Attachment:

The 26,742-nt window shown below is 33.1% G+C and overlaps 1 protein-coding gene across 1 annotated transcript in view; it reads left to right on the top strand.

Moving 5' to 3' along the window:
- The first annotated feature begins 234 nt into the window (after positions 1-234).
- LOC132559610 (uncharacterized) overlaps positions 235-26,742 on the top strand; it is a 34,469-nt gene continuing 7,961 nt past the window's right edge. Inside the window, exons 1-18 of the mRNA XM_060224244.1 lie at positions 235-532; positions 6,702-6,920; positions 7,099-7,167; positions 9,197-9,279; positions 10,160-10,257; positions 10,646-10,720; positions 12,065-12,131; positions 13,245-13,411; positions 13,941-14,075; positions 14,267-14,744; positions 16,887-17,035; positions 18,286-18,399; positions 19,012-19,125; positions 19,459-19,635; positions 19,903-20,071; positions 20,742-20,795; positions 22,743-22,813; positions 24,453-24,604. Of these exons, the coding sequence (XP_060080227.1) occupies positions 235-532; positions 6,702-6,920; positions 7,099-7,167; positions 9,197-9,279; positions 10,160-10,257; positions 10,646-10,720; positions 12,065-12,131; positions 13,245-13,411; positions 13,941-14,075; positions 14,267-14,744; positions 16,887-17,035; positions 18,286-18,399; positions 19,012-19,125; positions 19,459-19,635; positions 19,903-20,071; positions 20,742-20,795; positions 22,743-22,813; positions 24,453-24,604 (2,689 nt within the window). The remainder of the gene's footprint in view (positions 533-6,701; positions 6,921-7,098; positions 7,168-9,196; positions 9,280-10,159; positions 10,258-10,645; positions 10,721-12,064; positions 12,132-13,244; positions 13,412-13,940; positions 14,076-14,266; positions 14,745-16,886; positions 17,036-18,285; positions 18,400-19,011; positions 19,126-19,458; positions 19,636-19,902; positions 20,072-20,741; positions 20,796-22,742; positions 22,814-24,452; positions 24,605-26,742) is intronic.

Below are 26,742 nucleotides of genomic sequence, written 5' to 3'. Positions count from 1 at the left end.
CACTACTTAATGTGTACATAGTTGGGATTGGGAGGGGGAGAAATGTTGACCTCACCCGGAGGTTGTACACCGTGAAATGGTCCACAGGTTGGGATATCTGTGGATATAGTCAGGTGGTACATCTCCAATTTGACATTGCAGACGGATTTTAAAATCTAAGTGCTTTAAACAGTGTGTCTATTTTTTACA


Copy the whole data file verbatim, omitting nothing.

The 26,742-nt window shown below is 33.1% G+C and overlaps 1 protein-coding gene across 1 annotated transcript in view; it reads left to right on the top strand.

Moving 5' to 3' along the window:
- The first annotated feature begins 234 nt into the window (after positions 1-234).
- LOC132559610 (uncharacterized) overlaps positions 235-26,742 on the top strand; it is a 34,469-nt gene continuing 7,961 nt past the window's right edge. Inside the window, exons 1-18 of the mRNA XM_060224244.1 lie at positions 235-532; positions 6,702-6,920; positions 7,099-7,167; positions 9,197-9,279; positions 10,160-10,257; positions 10,646-10,720; positions 12,065-12,131; positions 13,245-13,411; positions 13,941-14,075; positions 14,267-14,744; positions 16,887-17,035; positions 18,286-18,399; positions 19,012-19,125; positions 19,459-19,635; positions 19,903-20,071; positions 20,742-20,795; positions 22,743-22,813; positions 24,453-24,604. Of these exons, the coding sequence (XP_060080227.1) occupies positions 235-532; positions 6,702-6,920; positions 7,099-7,167; positions 9,197-9,279; positions 10,160-10,257; positions 10,646-10,720; positions 12,065-12,131; positions 13,245-13,411; positions 13,941-14,075; positions 14,267-14,744; positions 16,887-17,035; positions 18,286-18,399; positions 19,012-19,125; positions 19,459-19,635; positions 19,903-20,071; positions 20,742-20,795; positions 22,743-22,813; positions 24,453-24,604 (2,689 nt within the window). The remainder of the gene's footprint in view (positions 533-6,701; positions 6,921-7,098; positions 7,168-9,196; positions 9,280-10,159; positions 10,258-10,645; positions 10,721-12,064; positions 12,132-13,244; positions 13,412-13,940; positions 14,076-14,266; positions 14,745-16,886; positions 17,036-18,285; positions 18,400-19,011; positions 19,126-19,458; positions 19,636-19,902; positions 20,072-20,741; positions 20,796-22,742; positions 22,814-24,452; positions 24,605-26,742) is intronic.

Below are 26,742 nucleotides of genomic sequence, written 5' to 3'. Positions count from 1 at the left end.
CACTACTTAATGTGTACATAGTTGGGATTGGGAGGGGGAGAAATGTTGACCTCACCCGGAGGTTGTACACCGTGAAATGGTCCACAGGTTGGGATATCTGTGGATATAGTCAGGTGGTACATCTCCAATTTGACATTGCAGACGGATTTTAAAATCTAAGTGCTTTAAACAGTGTGTCTATTTTTTACA